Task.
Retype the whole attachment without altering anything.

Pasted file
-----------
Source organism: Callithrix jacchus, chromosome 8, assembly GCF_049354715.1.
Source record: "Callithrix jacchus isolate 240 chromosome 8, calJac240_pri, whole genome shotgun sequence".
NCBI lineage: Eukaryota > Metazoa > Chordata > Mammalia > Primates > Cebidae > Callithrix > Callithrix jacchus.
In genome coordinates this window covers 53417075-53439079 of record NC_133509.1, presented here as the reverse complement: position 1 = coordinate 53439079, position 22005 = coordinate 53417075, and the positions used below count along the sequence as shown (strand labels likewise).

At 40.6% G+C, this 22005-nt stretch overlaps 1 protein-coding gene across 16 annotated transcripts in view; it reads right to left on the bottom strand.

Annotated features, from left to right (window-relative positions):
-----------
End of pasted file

Source organism: Callithrix jacchus, chromosome 8, assembly GCF_049354715.1.
Source record: "Callithrix jacchus isolate 240 chromosome 8, calJac240_pri, whole genome shotgun sequence".
NCBI lineage: Eukaryota > Metazoa > Chordata > Mammalia > Primates > Cebidae > Callithrix > Callithrix jacchus.
In genome coordinates this window covers 53417075-53439079 of record NC_133509.1, presented here as the reverse complement: position 1 = coordinate 53439079, position 22005 = coordinate 53417075, and the positions used below count along the sequence as shown (strand labels likewise).

At 40.6% G+C, this 22005-nt stretch overlaps 1 protein-coding gene across 16 annotated transcripts in view; it reads right to left on the bottom strand.

Annotated features, from left to right (window-relative positions):